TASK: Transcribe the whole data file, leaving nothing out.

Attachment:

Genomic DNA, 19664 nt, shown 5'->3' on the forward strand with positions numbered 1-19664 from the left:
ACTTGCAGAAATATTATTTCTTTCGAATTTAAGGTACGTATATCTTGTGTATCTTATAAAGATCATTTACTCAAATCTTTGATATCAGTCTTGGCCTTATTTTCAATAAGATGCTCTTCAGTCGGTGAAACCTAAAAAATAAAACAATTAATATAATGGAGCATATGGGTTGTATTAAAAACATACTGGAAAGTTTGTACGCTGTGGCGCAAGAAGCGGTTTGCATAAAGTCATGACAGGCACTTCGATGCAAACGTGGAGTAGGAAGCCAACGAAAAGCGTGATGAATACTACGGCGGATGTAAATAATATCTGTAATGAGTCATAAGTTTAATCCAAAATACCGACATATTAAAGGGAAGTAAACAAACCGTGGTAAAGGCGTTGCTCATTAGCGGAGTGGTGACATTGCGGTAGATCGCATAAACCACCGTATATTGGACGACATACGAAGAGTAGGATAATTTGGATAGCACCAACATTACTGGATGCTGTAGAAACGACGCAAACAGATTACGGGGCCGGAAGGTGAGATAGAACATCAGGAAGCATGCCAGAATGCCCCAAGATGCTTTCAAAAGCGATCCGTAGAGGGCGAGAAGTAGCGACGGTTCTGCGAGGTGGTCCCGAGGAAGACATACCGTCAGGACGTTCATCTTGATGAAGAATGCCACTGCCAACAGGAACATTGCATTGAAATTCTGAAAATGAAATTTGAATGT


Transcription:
Genomic DNA, 19664 nt, shown 5'->3' on the forward strand with positions numbered 1-19664 from the left:
ACTTGCAGAAATATTATTTCTTTCGAATTTAAGGTACGTATATCTTGTGTATCTTATAAAGATCATTTACTCAAATCTTTGATATCAGTCTTGGCCTTATTTTCAATAAGATGCTCTTCAGTCGGTGAAACCTAAAAAATAAAACAATTAATATAATGGAGCATATGGGTTGTATTAAAAACATACTGGAAAGTTTGTACGCTGTGGCGCAAGAAGCGGTTTGCATAAAGTCATGACAGGCACTTCGATGCAAACGTGGAGTAGGAAGCCAACGAAAAGCGTGATGAATACTACGGCGGATGTAAATAATATCTGTAATGAGTCATAAGTTTAATCCAAAATACCGACATATTAAAGGGAAGTAAACAAACCGTGGTAAAGGCGTTGCTCATTAGCGGAGTGGTGACATTGCGGTAGATCGCATAAACCACCGTATATTGGACGACATACGAAGAGTAGGATAATTTGGATAGCACCAACATTACTGGATGCTGTAGAAACGACGCAAACAGATTACGGGGCCGGAAGGTGAGATAGAACATCAGGAAGCATGCCAGAATGCCCCAAGATGCTTTCAAAAGCGATCCGTAGAGGGCGAGAAGTAGCGACGGTTCTGCGAGGTGGTCCCGAGGAAGACATACCGTCAGGACGTTCATCTTGATGAAGAATGCCACTGCCAACAGGAACATTGCATTGAAATTCTGAAAATGAAATTTGAATGT